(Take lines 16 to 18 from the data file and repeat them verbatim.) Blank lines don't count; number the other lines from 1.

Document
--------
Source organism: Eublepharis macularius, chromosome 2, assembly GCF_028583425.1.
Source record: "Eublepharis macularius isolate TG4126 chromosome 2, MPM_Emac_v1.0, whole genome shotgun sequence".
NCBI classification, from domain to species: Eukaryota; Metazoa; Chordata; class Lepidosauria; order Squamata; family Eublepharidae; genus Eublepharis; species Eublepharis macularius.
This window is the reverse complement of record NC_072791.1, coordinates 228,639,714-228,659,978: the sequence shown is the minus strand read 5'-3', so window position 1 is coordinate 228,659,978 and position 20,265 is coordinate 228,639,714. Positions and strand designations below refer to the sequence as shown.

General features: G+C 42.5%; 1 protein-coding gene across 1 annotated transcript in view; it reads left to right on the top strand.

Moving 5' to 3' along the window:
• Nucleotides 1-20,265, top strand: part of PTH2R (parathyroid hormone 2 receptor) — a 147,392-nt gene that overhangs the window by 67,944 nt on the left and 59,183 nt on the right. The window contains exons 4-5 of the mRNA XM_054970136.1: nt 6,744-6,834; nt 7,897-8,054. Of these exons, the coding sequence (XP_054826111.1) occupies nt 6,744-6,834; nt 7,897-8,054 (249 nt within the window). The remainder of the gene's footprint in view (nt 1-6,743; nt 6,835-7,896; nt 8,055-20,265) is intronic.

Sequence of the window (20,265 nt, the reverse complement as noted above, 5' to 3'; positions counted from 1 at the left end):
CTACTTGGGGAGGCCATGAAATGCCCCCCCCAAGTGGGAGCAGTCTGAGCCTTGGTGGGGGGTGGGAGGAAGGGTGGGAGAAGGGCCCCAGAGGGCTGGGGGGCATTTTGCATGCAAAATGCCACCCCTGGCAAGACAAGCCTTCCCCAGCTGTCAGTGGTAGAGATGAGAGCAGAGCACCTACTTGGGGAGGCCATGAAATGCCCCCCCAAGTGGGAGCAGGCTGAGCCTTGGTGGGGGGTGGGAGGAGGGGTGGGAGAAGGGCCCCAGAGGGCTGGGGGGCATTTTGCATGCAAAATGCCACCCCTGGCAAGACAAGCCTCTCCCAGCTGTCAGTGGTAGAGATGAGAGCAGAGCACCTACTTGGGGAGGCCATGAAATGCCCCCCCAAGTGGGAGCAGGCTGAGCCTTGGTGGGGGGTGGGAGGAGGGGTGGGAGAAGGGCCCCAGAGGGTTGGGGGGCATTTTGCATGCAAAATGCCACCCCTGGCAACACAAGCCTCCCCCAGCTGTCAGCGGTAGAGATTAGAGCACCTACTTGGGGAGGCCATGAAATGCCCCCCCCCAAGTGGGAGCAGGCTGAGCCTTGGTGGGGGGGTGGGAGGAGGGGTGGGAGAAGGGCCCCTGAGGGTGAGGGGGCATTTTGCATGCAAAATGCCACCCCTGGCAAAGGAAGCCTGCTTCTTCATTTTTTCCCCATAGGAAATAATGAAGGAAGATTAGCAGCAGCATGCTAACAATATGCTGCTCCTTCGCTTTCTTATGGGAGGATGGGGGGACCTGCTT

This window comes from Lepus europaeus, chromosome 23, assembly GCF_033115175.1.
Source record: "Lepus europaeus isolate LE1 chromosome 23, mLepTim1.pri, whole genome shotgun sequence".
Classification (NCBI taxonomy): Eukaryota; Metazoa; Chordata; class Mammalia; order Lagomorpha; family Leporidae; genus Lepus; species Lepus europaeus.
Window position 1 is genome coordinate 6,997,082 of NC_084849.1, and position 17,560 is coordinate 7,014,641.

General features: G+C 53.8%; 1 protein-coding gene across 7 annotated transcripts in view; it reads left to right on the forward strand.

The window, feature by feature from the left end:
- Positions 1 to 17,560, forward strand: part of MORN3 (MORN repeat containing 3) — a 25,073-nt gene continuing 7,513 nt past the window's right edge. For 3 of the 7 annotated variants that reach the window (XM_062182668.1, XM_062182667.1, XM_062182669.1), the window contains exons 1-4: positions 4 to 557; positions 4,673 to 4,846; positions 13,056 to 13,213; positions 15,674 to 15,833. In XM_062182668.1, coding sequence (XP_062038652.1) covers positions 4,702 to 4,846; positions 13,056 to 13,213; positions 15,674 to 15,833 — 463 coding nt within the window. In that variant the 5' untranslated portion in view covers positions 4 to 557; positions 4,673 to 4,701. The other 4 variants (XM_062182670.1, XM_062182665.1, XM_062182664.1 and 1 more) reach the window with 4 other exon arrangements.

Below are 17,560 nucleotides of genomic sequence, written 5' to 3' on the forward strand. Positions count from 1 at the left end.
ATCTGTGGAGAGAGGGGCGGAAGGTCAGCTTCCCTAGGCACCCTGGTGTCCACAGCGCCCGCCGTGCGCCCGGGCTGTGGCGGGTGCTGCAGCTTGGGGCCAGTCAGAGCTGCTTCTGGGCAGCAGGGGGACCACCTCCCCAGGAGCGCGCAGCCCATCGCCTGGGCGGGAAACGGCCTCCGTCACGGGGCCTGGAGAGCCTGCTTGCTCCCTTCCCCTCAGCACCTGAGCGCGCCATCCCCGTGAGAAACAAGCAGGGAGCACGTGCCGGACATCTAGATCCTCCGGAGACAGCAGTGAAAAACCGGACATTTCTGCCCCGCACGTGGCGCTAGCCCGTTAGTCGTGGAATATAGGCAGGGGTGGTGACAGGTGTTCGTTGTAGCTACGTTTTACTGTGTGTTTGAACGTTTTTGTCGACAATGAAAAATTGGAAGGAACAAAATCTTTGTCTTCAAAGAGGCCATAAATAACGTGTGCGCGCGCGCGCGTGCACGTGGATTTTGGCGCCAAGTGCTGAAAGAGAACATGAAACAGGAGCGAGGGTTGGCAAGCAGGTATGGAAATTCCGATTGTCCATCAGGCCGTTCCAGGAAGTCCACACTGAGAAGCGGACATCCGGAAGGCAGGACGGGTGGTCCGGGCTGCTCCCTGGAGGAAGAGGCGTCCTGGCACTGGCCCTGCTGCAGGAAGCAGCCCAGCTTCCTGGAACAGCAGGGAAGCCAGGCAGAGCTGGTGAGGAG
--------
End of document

- Positions 1 to 17,560, forward strand: part of MORN3 (MORN repeat containing 3) — a 25,073-nt gene continuing 7,513 nt past the window's right edge. For 3 of the 7 annotated variants that reach the window (XM_062182668.1, XM_062182667.1, XM_062182669.1), the window contains exons 1-4: positions 4 to 557; positions 4,673 to 4,846; positions 13,056 to 13,213; positions 15,674 to 15,833. In XM_062182668.1, coding sequence (XP_062038652.1) covers positions 4,702 to 4,846; positions 13,056 to 13,213; positions 15,674 to 15,833 — 463 coding nt within the window. In that variant the 5' untranslated portion in view covers positions 4 to 557; positions 4,673 to 4,701. The other 4 variants (XM_062182670.1, XM_062182665.1, XM_062182664.1 and 1 more) reach the window with 4 other exon arrangements.

Below are 17,560 nucleotides of genomic sequence, written 5' to 3' on the forward strand. Positions count from 1 at the left end.
ATCTGTGGAGAGAGGGGCGGAAGGTCAGCTTCCCTAGGCACCCTGGTGTCCACAGCGCCCGCCGTGCGCCCGGGCTGTGGCGGGTGCTGCAGCTTGGGGCCAGTCAGAGCTGCTTCTGGGCAGCAGGGGGACCACCTCCCCAGGAGCGCGCAGCCCATCGCCTGGGCGGGAAACGGCCTCCGTCACGGGGCCTGGAGAGCCTGCTTGCTCCCTTCCCCTCAGCACCTGAGCGCGCCATCCCCGTGAGAAACAAGCAGGGAGCACGTGCCGGACATCTAGATCCTCCGGAGACAGCAGTGAAAAACCGGACATTTCTGCCCCGCACGTGGCGCTAGCCCGTTAGTCGTGGAATATAGGCAGGGGTGGTGACAGGTGTTCGTTGTAGCTACGTTTTACTGTGTGTTTGAACGTTTTTGTCGACAATGAAAAATTGGAAGGAACAAAATCTTTGTCTTCAAAGAGGCCATAAATAACGTGTGCGCGCGCGCGCGTGCACGTGGATTTTGGCGCCAAGTGCTGAAAGAGAACATGAAACAGGAGCGAGGGTTGGCAAGCAGGTATGGAAATTCCGATTGTCCATCAGGCCGTTCCAGGAAGTCCACACTGAGAAGCGGACATCCGGAAGGCAGGACGGGTGGTCCGGGCTGCTCCCTGGAGGAAGAGGCGTCCTGGCACTGGCCCTGCTGCAGGAAGCAGCCCAGCTTCCTGGAACAGCAGGGAAGCCAGGCAGAGCTGGTGAGGAG